When many firms were busy cutting costs and dicing teams in 2008, Bingham McCutchen weathered the economic downturn pretty well thanks to the solid inflow of work in its debt restructuring practice.
Five years later, with corporates finding cash far easier to come by, and Bingham is feeling the pinch after its H2 2013 restructuring work slowed and its revenues for the financial year dropped by 12.6% to $762m from $871.8m in 2012.
London revenue was also down 4.4%, from $54.7m in 2012 to $52.3m, after increasing 11.4% in 2011, when turnover totalled $49.1m. Revenue per lawyer in the City was down by more: 6% to $1.09m from £1.16m last year.
Firmwide revenue per lawyer fell 1.1% from $968,667 to $958,491.
The firm said the overall decline was largely because of the uptick in high yield and the greater accessibility to funding, which led to a drop in debt restructuring work.
Bingham’s London managing partner James Roome told Legal Business: ‘It’s counter-cyclical. When other firms – mainly transactional based firms – were coming down in 2008, we were doing pretty well. But in the middle of last year, we felt the impact. High yield is flying and that has killed debt restructuring as there is more cash available.’
The firm’s New York and Washington DC practices took a hit last year when Sidley Austin hired an 11-partner team from its US securities enforcement and regulatory practice in April, leaving Bingham with some 20 partners in its broker-dealer practice across the US.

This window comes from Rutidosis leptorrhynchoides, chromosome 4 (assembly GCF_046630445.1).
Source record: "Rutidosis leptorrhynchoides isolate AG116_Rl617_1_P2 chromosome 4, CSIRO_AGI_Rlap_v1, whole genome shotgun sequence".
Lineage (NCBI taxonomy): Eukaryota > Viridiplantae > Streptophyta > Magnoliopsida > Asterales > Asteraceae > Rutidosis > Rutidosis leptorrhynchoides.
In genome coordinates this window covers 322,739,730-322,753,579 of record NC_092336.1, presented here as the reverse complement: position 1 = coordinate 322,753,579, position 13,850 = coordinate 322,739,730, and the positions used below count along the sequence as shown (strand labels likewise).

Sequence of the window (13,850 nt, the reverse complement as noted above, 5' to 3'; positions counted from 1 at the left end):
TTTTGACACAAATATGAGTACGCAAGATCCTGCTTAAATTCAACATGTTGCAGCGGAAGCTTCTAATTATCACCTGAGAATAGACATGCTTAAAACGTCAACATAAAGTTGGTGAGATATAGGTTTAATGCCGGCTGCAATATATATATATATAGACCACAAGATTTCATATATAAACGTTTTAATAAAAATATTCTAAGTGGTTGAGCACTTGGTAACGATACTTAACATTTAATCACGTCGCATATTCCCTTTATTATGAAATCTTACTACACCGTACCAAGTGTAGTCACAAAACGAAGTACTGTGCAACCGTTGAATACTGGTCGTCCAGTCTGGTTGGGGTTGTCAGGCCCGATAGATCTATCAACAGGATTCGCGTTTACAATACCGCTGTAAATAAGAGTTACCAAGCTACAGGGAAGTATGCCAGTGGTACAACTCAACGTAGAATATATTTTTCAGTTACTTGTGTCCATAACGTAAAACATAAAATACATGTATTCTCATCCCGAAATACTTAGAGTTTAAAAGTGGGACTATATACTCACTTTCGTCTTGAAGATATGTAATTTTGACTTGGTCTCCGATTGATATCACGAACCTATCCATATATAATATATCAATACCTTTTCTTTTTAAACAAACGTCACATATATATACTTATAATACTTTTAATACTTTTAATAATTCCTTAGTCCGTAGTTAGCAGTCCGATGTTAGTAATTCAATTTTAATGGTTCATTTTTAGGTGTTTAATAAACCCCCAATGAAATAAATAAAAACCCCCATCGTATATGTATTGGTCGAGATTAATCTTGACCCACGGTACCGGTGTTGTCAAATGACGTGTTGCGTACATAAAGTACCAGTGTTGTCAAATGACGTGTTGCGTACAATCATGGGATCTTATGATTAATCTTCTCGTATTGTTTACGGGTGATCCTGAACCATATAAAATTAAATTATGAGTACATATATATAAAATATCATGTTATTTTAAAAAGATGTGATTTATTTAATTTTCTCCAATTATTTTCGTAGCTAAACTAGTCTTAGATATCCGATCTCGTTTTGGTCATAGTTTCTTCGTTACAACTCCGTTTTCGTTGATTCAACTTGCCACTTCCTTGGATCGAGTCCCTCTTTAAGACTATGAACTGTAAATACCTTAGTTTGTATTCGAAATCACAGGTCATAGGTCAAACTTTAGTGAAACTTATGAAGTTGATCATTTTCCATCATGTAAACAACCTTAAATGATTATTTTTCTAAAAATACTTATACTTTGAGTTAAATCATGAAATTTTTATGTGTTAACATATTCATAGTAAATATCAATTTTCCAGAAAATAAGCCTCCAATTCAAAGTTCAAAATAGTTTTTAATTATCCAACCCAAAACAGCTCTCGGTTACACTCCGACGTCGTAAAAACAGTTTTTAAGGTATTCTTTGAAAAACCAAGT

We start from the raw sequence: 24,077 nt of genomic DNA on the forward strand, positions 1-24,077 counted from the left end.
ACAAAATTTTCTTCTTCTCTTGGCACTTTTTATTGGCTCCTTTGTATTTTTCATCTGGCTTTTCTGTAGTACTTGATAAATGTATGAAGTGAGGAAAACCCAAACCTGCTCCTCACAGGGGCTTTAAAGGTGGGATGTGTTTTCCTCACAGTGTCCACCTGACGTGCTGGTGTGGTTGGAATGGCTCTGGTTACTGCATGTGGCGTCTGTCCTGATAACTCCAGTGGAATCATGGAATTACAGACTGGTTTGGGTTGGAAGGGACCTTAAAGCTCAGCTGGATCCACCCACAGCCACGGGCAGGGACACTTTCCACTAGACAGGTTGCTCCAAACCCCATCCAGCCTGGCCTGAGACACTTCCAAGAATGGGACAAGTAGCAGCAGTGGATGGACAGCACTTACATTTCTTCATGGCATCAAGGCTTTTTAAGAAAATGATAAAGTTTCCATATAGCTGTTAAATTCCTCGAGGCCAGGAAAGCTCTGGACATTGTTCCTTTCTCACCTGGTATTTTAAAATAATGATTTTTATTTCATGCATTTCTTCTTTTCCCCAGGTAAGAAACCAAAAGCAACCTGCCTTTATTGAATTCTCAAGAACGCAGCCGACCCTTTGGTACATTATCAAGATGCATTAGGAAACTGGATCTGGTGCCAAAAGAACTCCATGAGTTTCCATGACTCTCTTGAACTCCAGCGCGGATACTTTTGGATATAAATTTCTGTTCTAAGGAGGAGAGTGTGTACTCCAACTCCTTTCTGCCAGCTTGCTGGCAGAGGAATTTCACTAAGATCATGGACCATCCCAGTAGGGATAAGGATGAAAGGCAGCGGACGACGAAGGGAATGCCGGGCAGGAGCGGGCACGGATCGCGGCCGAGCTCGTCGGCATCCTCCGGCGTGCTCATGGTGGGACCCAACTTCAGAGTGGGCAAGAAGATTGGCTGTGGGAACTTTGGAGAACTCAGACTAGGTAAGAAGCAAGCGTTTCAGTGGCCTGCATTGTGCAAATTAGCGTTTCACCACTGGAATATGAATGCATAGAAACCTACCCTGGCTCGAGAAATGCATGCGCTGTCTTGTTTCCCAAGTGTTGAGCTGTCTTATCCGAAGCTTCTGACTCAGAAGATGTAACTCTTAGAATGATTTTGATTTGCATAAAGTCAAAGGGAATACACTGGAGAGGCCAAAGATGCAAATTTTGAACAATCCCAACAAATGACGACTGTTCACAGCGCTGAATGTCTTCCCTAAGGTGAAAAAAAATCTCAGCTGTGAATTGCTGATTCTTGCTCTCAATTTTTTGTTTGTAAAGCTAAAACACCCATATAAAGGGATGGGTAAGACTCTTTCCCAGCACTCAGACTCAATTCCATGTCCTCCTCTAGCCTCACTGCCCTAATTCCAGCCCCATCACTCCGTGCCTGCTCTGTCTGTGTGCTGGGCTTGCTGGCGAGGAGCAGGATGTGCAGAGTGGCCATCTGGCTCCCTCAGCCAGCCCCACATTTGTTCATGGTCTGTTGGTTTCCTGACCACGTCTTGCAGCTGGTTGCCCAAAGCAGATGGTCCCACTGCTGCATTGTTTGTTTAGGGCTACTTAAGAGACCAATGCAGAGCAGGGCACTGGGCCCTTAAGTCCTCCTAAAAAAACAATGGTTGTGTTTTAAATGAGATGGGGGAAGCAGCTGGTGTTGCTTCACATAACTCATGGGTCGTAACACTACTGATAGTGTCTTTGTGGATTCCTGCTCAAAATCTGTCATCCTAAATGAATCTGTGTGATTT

However, the firm’s corporate and litigation practices in Europe were active across 2013, with projects from previous restructuring work. Highlights include representing the senior lenders of Terreal Group in France, the senior noteholders of Uralita in Spain, the noteholders of Northland Resources in Sweden and the noteholders of Invitel/Magyar Telecom in Hungary, as well as continuing work for the creditors of all three Icelandic banks.
‘London had a reasonable year in 2013, although we were slightly down on our record-breaking 2012 result. The decline was largely due to the debt restructuring market in Europe, which was softer in the second half of 2013 after a strong run,’ added Roome.
‘We are confident that 2014 will be at least as strong as 2013, as our market-leading cross-border restructuring practice continues to attract a large proportion of the restructuring transactions in Europe, Asia and the US.’